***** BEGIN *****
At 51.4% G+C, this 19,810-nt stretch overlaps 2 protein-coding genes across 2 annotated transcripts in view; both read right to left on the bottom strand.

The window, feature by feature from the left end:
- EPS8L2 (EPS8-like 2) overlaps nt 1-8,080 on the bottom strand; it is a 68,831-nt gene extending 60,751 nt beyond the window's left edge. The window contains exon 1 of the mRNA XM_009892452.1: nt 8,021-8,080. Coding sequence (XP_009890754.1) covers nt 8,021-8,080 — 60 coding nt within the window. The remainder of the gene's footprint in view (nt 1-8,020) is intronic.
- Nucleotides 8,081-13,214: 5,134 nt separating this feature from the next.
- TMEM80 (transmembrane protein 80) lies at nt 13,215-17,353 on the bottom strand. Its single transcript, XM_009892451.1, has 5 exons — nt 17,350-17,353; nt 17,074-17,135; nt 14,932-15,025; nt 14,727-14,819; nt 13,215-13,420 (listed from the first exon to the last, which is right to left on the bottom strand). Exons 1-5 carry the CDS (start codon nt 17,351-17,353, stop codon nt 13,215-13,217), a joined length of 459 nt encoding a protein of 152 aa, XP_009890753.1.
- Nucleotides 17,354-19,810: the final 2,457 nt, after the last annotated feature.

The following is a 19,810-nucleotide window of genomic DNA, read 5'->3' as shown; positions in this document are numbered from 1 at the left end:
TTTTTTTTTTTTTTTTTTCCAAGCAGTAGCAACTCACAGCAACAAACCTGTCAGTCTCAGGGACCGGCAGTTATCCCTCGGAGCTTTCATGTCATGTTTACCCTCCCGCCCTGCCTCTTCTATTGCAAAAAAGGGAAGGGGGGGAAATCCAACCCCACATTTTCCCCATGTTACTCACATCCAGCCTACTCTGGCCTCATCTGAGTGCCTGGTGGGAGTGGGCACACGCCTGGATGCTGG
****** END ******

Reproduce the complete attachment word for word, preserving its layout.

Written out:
At 51.4% G+C, this 19,810-nt stretch overlaps 2 protein-coding genes across 2 annotated transcripts in view; both read right to left on the bottom strand.

The window, feature by feature from the left end:
- EPS8L2 (EPS8-like 2) overlaps nt 1-8,080 on the bottom strand; it is a 68,831-nt gene extending 60,751 nt beyond the window's left edge. The window contains exon 1 of the mRNA XM_009892452.1: nt 8,021-8,080. Coding sequence (XP_009890754.1) covers nt 8,021-8,080 — 60 coding nt within the window. The remainder of the gene's footprint in view (nt 1-8,020) is intronic.
- Nucleotides 8,081-13,214: 5,134 nt separating this feature from the next.
- TMEM80 (transmembrane protein 80) lies at nt 13,215-17,353 on the bottom strand. Its single transcript, XM_009892451.1, has 5 exons — nt 17,350-17,353; nt 17,074-17,135; nt 14,932-15,025; nt 14,727-14,819; nt 13,215-13,420 (listed from the first exon to the last, which is right to left on the bottom strand). Exons 1-5 carry the CDS (start codon nt 17,351-17,353, stop codon nt 13,215-13,217), a joined length of 459 nt encoding a protein of 152 aa, XP_009890753.1.
- Nucleotides 17,354-19,810: the final 2,457 nt, after the last annotated feature.

The following is a 19,810-nucleotide window of genomic DNA, read 5'->3' as shown; positions in this document are numbered from 1 at the left end:
TTTTTTTTTTTTTTTTTTCCAAGCAGTAGCAACTCACAGCAACAAACCTGTCAGTCTCAGGGACCGGCAGTTATCCCTCGGAGCTTTCATGTCATGTTTACCCTCCCGCCCTGCCTCTTCTATTGCAAAAAAGGGAAGGGGGGGAAATCCAACCCCACATTTTCCCCATGTTACTCACATCCAGCCTACTCTGGCCTCATCTGAGTGCCTGGTGGGAGTGGGCACACGCCTGGATGCTGG